Well-Being Australia chairman Mark Tronson, whose mission has encompassed a Tourism Ministry for over thirty years, recently undertook a development study tour looking at Kakadu, the Yellow River and the accompanying bird life.
Why this specific interest is so close to his heart, is that for 10 years he and his wife Delma ran the tourism ministry project "Australia's Bush Orchestra" which was a natural bush walk under an Iron Bark forest canopy with the birdsong of the Bell Miner (Bellbird).
He is always looking for opportunities to develop better and more widespread tourism ministries in Australia, as this aspect of Christian endeavour is extremely thin on the ground and what is there is under-resourced.
Mark Tronson compares this situation with the massive investment in Australia's tourism industry in general, and sees huge opportunities to collaborate with others. This therefore makes his research and development work within Well-Being Australia one of his most critical areas of engagement, as he sees the potential in forging relationships with those within the larger sphere of this industry.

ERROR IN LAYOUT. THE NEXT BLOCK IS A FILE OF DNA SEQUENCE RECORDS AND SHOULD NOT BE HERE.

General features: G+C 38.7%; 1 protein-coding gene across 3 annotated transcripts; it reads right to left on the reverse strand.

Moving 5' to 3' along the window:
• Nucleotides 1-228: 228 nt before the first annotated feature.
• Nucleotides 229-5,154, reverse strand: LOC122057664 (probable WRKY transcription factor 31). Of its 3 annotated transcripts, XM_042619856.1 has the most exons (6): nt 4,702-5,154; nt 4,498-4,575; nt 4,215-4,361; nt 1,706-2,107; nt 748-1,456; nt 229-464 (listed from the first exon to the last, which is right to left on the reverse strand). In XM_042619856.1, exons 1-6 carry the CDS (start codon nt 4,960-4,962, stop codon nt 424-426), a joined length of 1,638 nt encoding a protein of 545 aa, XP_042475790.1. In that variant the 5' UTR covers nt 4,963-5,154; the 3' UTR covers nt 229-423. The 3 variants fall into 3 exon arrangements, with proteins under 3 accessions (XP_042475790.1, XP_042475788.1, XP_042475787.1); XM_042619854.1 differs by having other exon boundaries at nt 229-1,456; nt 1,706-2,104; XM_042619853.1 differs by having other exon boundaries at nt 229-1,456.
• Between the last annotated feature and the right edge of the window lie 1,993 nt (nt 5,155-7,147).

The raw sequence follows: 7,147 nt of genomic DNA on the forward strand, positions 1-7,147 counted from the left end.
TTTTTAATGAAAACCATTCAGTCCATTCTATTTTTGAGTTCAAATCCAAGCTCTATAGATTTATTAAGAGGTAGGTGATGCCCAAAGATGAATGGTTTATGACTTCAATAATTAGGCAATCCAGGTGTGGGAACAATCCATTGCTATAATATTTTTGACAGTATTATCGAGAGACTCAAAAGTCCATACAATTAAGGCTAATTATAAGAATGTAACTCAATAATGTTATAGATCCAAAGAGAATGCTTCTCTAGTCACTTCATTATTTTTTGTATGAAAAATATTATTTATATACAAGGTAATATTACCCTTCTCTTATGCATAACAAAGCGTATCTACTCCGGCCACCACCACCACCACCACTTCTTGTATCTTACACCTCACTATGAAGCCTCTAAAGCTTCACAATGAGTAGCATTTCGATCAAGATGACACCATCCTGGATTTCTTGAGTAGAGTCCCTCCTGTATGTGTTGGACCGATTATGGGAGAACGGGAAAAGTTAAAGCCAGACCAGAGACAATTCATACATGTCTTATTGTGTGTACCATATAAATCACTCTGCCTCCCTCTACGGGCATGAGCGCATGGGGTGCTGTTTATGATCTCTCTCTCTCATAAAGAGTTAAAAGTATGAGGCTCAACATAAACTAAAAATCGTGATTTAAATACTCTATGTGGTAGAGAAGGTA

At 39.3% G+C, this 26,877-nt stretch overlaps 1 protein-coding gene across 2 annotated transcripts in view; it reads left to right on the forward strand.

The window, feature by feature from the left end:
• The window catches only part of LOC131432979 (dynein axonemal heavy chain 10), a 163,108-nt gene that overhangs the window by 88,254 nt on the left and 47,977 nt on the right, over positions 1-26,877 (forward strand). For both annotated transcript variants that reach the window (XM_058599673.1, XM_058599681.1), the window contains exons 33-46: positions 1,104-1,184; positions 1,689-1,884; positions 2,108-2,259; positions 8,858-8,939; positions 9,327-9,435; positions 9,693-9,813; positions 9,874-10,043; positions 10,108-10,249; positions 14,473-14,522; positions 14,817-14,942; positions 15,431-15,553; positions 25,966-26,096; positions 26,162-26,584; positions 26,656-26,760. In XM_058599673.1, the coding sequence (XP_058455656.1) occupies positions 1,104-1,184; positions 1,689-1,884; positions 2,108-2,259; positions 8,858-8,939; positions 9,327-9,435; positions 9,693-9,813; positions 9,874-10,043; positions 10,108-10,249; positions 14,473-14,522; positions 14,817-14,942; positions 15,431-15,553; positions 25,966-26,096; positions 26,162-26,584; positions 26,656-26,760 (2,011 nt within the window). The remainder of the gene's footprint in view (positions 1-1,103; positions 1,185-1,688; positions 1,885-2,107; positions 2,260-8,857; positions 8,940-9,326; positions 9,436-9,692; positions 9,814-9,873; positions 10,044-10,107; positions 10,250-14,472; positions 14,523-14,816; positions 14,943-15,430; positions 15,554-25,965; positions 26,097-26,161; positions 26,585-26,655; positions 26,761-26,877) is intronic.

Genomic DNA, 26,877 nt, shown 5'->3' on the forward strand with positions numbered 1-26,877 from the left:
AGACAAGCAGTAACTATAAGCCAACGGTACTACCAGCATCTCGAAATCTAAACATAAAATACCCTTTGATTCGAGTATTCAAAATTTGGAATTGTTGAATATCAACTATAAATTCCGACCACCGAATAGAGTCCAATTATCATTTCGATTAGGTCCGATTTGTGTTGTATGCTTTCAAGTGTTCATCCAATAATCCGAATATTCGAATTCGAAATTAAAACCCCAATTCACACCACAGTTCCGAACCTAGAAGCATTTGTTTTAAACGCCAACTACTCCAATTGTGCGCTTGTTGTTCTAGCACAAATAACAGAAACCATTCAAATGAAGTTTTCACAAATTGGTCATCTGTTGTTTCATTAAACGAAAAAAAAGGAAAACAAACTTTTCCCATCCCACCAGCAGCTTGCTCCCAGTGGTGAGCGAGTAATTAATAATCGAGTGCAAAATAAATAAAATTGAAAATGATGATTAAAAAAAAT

When Mark and Delma Tronson recently investigated the Yellow River, they saw for themselves the magnitude and remarkable diversity of its bird life. This is not the place to list the names of all the birds there, but he was told reliably that there are 280 species. The Tronson's saw and noted for themselves well over 20 different types of birds, including the iconic Black Necked Stork – otherwise known as the Jabiru, with its huge nest nestled high into the top of a tree.
Each bird had a story attached to it associated with the indigenous peoples. Herein lies the fascinating all encompassing story associated with the Birds, the People and the Land.
The fines for taking these birds are severe. The Radjah Shelduck has acquired the nick-name of the $1000 Duck because that is the amount of the fine. These birds mate for life, and if one is taken its partner dies within weeks and the tiny ducklings then die as well.
"In my view, Tourism Ministry is the most obvious form of ministry outside the structures of church walls," remarked Mark Tronson. "It is Australia's second largest money spinner behind mining, and yet the Christian church has hardly touched this whole arena.
"Imagine the capacity for evangelism if we could tap into just a small section of the Australian and overseas tourists who travel around our vast country!"